SANTA FE — New Mexico lawmakers are sending Gov. Michelle Lujan Grisham a proposal that would raise the statewide minimum wage to $12 an hour by 2023.
It’s the product of a late-night agreement struck in the final days of the legislative session.
The Senate adopted the agreement late Thursday, and the House signed off in the early-morning hours Friday.
Lujan Grisham helped negotiate the proposal with lawmakers after the two chambers adopted different proposals and couldn’t agree on identical legislation.
The $12 level is higher than what had been approved in the Senate, but it doesn’t have the inflation adjustments sought by the House.
The sponsors of the two competing proposals — Rep. Miguel Garcia, D-Albuquerque, and Sen. Clemente “Meme” Sanchez, D-Grants — announced the deal during a conference committee meeting Thursday, saying they’d each agreed to give a little as part of a compromise.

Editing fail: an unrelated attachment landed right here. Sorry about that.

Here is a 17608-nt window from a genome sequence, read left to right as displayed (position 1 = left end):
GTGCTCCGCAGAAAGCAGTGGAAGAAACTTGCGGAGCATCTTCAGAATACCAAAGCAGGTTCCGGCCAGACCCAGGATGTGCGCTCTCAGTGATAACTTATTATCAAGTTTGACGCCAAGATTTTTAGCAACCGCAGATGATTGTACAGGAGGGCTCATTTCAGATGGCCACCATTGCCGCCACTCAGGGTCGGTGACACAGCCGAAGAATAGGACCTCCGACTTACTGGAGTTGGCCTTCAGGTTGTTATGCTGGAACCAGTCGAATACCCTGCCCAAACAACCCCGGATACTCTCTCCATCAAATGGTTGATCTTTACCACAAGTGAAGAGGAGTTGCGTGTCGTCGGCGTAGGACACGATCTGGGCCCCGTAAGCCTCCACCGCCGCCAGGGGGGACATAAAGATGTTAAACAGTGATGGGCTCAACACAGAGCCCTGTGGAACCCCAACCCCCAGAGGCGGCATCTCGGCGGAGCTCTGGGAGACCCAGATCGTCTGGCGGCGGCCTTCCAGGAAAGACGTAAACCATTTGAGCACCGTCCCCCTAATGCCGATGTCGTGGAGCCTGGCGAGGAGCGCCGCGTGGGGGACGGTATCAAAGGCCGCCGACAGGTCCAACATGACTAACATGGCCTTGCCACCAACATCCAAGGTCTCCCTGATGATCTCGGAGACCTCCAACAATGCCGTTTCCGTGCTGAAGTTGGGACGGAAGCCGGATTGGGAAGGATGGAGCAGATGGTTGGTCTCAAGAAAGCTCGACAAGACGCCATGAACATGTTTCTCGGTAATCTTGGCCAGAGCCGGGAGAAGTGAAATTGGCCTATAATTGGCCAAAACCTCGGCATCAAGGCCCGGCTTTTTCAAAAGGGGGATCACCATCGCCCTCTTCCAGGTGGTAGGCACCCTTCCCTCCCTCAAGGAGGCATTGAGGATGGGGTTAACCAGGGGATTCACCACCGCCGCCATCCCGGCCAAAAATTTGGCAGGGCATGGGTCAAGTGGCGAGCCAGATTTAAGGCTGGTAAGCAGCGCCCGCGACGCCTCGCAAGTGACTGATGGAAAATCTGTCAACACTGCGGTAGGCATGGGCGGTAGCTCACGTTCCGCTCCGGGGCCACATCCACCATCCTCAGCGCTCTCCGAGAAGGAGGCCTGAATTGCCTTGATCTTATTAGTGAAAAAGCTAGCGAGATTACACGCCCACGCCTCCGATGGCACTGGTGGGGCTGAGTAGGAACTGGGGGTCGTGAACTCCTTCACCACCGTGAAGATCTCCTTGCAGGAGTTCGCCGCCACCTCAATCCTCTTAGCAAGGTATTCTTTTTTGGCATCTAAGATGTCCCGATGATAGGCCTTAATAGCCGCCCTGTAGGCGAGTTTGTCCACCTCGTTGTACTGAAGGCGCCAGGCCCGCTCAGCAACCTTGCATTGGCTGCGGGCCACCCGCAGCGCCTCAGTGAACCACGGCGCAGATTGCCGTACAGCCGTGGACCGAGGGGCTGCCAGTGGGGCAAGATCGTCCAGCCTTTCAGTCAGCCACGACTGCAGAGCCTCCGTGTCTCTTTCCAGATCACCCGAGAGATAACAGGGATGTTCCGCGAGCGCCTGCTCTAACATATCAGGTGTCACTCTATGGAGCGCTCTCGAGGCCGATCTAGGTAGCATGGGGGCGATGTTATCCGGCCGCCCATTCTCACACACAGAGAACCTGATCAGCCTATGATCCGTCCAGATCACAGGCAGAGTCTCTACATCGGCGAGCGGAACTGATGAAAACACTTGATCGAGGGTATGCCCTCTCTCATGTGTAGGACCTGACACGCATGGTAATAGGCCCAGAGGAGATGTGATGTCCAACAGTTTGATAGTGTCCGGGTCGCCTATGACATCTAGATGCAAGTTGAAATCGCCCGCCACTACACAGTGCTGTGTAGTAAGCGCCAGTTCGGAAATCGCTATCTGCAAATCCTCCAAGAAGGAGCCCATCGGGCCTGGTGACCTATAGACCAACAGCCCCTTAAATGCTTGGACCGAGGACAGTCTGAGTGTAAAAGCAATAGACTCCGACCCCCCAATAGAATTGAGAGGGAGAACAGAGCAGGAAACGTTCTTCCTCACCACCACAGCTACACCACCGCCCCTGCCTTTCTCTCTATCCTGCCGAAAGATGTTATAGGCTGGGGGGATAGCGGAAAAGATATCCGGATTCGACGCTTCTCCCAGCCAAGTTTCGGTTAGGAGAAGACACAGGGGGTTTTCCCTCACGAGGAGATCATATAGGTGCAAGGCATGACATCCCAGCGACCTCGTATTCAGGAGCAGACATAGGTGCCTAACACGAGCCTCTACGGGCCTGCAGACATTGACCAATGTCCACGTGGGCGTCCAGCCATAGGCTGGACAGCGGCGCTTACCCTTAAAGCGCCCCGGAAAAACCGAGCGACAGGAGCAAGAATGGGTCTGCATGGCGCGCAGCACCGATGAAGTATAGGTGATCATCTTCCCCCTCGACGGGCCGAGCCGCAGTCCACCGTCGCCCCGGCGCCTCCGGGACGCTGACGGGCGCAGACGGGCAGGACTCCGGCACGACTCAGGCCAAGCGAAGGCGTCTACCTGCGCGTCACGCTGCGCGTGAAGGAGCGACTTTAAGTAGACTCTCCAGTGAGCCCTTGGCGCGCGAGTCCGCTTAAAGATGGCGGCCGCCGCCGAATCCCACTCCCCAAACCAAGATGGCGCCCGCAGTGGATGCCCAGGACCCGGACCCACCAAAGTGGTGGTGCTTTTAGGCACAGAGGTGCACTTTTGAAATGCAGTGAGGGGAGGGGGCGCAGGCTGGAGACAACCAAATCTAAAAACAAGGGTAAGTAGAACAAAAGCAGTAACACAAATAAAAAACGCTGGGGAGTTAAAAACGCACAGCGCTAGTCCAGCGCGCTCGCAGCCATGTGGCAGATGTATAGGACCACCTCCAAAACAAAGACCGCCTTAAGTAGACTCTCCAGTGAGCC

Under the proposal headed to Lujan Grisham, the minimum wage would climb to $9 at the beginning of 2020, to $10.50 in 2021, $11.50 in 2022, and to $12 in 2023.
There would be no inflation adjustment after that.
A lower wage would be allowed for students with after-school or summer jobs – of $8.50 an hour, starting in 2020.
The minimum wage for tipped workers would also climb, eventually reaching $3 an hour in 2023.
The legislation wouldn’t pre-empt local jurisdictions that have established higher minimums on their own, such as Santa Fe and Albuquerque.